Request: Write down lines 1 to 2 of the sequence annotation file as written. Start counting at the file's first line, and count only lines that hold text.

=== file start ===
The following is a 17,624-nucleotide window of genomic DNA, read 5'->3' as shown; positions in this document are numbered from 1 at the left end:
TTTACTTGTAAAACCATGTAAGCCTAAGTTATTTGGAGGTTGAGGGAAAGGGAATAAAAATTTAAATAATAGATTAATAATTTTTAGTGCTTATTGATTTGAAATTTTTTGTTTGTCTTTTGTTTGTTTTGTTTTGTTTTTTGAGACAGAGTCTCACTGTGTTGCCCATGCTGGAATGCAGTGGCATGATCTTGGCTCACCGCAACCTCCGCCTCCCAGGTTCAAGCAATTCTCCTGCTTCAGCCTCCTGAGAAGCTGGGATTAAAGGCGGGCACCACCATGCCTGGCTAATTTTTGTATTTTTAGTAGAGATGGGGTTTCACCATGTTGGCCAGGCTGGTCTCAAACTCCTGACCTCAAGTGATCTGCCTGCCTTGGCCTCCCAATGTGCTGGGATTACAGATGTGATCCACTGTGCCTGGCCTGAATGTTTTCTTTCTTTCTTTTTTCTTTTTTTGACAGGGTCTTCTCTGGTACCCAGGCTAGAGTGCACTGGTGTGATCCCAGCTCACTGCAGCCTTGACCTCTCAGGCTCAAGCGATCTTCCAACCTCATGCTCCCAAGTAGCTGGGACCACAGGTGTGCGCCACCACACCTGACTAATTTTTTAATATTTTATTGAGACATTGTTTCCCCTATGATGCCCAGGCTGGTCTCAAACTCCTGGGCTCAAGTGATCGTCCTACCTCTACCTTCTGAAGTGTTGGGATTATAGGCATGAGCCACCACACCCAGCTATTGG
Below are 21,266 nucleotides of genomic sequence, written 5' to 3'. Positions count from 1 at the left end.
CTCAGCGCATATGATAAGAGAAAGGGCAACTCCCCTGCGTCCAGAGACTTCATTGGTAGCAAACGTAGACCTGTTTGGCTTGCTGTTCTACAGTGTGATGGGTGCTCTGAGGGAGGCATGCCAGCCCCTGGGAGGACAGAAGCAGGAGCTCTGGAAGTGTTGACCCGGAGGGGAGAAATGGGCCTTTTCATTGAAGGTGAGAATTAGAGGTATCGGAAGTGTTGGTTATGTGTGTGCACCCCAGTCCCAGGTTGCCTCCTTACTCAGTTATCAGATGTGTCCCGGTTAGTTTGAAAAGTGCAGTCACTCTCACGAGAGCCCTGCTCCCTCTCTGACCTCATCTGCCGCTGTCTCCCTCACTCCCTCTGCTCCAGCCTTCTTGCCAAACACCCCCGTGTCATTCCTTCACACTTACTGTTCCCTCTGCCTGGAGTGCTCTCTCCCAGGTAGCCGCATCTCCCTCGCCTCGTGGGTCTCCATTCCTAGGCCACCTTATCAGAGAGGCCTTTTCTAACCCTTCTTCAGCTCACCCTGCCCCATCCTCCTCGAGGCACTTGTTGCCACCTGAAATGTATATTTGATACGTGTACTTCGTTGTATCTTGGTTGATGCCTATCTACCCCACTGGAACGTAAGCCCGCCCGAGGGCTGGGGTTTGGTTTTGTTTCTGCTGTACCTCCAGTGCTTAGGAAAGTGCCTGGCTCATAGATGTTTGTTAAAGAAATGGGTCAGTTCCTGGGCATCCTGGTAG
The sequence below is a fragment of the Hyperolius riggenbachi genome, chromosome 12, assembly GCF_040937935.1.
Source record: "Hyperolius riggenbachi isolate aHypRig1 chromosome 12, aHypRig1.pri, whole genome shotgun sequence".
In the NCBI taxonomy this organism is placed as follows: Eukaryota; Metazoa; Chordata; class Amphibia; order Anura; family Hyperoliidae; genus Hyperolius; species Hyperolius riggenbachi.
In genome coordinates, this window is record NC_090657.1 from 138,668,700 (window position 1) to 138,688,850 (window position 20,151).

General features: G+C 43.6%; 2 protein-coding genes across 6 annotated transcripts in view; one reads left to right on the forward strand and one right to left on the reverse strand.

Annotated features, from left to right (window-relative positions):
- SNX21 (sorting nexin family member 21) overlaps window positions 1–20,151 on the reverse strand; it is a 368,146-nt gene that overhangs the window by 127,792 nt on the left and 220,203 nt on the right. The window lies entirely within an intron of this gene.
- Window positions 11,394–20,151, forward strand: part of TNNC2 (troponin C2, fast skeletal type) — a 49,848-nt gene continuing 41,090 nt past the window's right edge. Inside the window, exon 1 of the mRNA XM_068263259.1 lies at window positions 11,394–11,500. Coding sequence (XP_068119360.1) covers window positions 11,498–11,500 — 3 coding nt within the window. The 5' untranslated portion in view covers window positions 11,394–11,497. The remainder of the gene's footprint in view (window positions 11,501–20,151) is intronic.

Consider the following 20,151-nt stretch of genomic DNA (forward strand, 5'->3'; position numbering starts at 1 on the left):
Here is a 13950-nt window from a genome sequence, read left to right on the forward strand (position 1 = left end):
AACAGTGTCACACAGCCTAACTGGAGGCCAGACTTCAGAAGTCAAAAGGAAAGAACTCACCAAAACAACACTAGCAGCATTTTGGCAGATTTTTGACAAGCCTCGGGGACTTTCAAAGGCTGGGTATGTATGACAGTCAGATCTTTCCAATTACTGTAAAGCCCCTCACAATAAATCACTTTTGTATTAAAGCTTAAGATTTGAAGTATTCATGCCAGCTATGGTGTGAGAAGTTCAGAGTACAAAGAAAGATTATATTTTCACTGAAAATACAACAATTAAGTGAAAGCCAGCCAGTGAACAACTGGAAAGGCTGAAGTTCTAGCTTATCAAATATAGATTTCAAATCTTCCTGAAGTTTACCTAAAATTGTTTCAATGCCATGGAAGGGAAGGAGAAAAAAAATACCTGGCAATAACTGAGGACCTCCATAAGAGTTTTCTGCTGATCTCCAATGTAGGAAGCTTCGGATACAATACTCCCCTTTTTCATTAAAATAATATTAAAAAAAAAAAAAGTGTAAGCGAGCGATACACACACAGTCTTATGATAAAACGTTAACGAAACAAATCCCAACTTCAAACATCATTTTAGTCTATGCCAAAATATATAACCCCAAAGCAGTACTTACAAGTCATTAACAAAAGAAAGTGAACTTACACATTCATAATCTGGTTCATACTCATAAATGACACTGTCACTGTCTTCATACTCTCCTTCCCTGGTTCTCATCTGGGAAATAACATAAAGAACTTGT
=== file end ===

The following is a 17,624-nucleotide window of genomic DNA, read 5'->3' as shown; positions in this document are numbered from 1 at the left end:
TTTACTTGTAAAACCATGTAAGCCTAAGTTATTTGGAGGTTGAGGGAAAGGGAATAAAAATTTAAATAATAGATTAATAATTTTTAGTGCTTATTGATTTGAAATTTTTTGTTTGTCTTTTGTTTGTTTTGTTTTGTTTTTTGAGACAGAGTCTCACTGTGTTGCCCATGCTGGAATGCAGTGGCATGATCTTGGCTCACCGCAACCTCCGCCTCCCAGGTTCAAGCAATTCTCCTGCTTCAGCCTCCTGAGAAGCTGGGATTAAAGGCGGGCACCACCATGCCTGGCTAATTTTTGTATTTTTAGTAGAGATGGGGTTTCACCATGTTGGCCAGGCTGGTCTCAAACTCCTGACCTCAAGTGATCTGCCTGCCTTGGCCTCCCAATGTGCTGGGATTACAGATGTGATCCACTGTGCCTGGCCTGAATGTTTTCTTTCTTTCTTTTTTCTTTTTTTGACAGGGTCTTCTCTGGTACCCAGGCTAGAGTGCACTGGTGTGATCCCAGCTCACTGCAGCCTTGACCTCTCAGGCTCAAGCGATCTTCCAACCTCATGCTCCCAAGTAGCTGGGACCACAGGTGTGCGCCACCACACCTGACTAATTTTTTAATATTTTATTGAGACATTGTTTCCCCTATGATGCCCAGGCTGGTCTCAAACTCCTGGGCTCAAGTGATCGTCCTACCTCTACCTTCTGAAGTGTTGGGATTATAGGCATGAGCCACCACACCCAGCTATTGG